During the Philippine National Science and Technology Week in Manila, various university officials shared at a forum on July 17 about the huge impact of returning scientists on their respective institutions, citing improvements to the laboratories and a clearer research direction.

For one, Tarlac Agricultural University (TAU), a university located in Tarlac province about three to four hours by land travel from Manila, hosted its first Balik Scientist, plant pathologist Dr. Narceo Bajet, in 2017. Bajet is based in the United States, working as a senior scientist at the Eurofins STA Laboratories in Colorado.

Professor Lilibeth Laranang, director of Rootcrops Research and Training Center at TAU, shared that Bajet helped their lab acquire equipment for studies on the sweet potato, the region’s main root crop. “Before, our laboratory was empty. Dr. Bajet filled it with new equipment,” Laranang said.

At the same time, Bajet also assisted Laranang’s research team in crafting better research proposals, while at the same time mentoring undergraduate students.

“The contract was supposed to be for three months, but there were delays in the way we conducted the project so it became … nine months,” said Laranang.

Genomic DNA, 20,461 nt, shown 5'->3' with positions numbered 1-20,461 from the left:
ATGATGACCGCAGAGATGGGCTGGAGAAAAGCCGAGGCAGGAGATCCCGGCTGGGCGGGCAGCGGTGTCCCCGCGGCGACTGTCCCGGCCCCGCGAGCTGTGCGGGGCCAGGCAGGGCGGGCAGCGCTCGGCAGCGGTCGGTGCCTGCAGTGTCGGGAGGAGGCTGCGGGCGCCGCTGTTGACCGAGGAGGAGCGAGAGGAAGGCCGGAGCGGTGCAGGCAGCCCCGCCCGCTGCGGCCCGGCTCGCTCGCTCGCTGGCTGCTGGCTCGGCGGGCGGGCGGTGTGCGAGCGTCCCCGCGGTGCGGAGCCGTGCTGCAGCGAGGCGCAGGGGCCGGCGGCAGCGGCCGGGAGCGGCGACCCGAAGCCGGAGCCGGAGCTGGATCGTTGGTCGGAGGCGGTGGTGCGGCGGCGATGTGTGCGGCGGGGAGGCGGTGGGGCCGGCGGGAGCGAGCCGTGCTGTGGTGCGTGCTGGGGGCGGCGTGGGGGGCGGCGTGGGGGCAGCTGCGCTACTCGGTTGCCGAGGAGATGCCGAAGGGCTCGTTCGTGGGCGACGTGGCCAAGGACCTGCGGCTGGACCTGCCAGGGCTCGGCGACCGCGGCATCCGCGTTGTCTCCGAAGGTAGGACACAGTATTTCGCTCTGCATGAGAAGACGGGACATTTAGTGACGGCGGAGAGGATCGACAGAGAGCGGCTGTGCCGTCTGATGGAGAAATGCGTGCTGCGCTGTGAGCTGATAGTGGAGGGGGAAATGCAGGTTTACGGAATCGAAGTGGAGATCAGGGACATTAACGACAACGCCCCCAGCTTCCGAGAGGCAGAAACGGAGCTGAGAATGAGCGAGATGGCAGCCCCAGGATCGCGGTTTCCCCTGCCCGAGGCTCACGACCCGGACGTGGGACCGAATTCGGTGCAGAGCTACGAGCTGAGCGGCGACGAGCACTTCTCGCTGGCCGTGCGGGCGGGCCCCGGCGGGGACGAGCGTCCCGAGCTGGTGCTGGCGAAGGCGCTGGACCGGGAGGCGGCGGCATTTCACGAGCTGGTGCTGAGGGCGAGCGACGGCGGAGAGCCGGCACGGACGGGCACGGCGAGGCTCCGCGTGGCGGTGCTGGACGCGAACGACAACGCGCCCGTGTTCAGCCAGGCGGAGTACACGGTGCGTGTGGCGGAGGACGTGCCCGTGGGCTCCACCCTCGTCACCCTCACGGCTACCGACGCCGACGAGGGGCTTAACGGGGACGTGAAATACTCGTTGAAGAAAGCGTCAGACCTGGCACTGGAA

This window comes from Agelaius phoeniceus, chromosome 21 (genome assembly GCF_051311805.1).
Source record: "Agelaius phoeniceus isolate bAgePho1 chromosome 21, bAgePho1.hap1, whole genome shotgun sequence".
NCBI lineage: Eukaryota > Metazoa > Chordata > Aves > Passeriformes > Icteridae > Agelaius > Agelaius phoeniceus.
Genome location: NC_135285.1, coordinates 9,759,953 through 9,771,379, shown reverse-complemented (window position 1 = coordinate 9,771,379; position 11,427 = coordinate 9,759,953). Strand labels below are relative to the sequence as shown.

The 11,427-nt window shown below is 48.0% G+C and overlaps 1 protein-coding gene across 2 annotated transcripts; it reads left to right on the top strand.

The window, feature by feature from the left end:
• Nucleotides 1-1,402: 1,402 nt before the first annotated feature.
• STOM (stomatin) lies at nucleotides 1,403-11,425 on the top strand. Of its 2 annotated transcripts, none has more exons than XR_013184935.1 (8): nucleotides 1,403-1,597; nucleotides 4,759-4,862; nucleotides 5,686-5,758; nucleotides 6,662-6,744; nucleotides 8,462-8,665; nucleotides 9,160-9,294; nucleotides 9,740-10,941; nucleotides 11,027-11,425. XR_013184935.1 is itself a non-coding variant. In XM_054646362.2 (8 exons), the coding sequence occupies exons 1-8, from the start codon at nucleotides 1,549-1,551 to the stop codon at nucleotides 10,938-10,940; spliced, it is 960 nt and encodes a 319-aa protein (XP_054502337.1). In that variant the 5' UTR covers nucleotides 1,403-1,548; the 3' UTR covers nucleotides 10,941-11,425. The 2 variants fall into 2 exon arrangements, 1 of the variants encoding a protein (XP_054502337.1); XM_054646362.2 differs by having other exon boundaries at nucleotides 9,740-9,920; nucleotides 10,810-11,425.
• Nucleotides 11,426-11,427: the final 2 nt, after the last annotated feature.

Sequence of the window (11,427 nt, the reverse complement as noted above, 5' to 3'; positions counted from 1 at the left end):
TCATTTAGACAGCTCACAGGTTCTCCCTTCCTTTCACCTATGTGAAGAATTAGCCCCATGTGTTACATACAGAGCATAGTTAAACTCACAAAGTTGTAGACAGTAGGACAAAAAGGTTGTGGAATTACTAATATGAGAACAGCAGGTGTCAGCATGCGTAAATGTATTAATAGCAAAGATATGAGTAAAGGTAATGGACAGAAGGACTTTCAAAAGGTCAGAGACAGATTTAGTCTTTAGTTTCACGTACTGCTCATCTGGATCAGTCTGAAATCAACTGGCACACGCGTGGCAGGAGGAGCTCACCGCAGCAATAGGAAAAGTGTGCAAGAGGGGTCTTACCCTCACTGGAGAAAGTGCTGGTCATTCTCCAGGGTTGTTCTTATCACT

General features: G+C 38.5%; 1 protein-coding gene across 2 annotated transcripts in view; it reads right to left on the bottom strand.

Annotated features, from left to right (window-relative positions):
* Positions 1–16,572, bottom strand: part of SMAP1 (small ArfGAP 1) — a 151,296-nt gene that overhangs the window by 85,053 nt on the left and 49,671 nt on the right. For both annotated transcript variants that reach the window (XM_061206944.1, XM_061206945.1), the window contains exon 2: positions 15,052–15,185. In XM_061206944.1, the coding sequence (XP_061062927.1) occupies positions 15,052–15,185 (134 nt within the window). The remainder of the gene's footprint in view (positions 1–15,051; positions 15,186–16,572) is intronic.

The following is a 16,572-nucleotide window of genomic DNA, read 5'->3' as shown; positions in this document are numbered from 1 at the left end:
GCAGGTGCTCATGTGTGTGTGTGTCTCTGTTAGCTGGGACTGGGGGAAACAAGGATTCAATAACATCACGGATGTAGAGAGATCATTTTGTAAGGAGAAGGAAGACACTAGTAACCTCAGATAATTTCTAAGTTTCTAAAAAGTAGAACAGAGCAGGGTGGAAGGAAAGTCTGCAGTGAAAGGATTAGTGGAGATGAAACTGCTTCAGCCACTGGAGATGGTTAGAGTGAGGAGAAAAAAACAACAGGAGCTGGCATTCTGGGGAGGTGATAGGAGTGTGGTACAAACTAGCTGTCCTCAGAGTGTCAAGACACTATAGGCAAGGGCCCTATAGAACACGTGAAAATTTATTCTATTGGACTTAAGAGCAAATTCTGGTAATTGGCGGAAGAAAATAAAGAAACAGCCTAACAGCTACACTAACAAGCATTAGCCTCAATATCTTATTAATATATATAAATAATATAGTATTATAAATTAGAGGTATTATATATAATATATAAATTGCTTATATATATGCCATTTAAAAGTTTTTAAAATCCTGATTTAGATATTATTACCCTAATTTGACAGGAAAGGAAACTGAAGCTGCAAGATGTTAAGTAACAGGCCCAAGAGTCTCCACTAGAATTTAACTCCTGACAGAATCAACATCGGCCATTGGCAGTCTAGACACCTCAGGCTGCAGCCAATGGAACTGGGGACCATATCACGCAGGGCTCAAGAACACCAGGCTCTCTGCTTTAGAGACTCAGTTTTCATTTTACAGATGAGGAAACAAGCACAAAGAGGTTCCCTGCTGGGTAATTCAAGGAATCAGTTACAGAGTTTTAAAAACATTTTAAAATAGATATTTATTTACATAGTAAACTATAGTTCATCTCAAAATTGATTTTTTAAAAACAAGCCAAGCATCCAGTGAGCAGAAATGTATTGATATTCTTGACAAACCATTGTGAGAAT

Similarly, Father Frederick Comendador, president of the University of San Agustin in Iloilo, Central Philippines, shared how grateful their university was for the help of the Balik Scientists who worked at their institution for years. Not only did they provide technical assistance, they also helped to improve staff performance and morale.

“Because of the strong work ethic that the scientists carry from foreign lands, the level of professionalism also increased among the employees in our university,” Comendador told Asian Scientist Magazine.

“They changed the culture of the people because all of a sudden, there are these scientists who came home for the love of their country and community,” he added.

An evolving program

However, the Balik Scientist Program is not perfect. Challenges include applications being declined because the scientist’s family could not be accomodated for short-term engagements, said Dr. Jaime C. Montoya, executive director of DOST’s Philippine Council for Health Research and Development (DOST-PCHRD), another BSP implementing agency. But the Balik Scientist Law is a start.

“The passage of the law is an injection in the arm because it addresses most, but not all, of the problems of the BSP,” Montoya said. “Listening to the successes that we’ve had, we believe that we have to build on them to improve the program.”

“The program is still evolving … But when you become a Balik Scientist, more than the incentives and the research environment in the Philippines, it is the love for your country that will push you to come back to the Philippines,” said Montoya.


Copyright: Asian Scientist Magazine; Photo: Pexels.
Disclaimer: This article does not necessarily reflect the views of AsianScientist or its staff.

Shai Panela is an award-winning freelance science journalist based in the Philippines. She was part of the Asian Science Journalism fellowship program of the World Federation of Science Journalists in 2013 and covers stories in science, health, technology and the environment.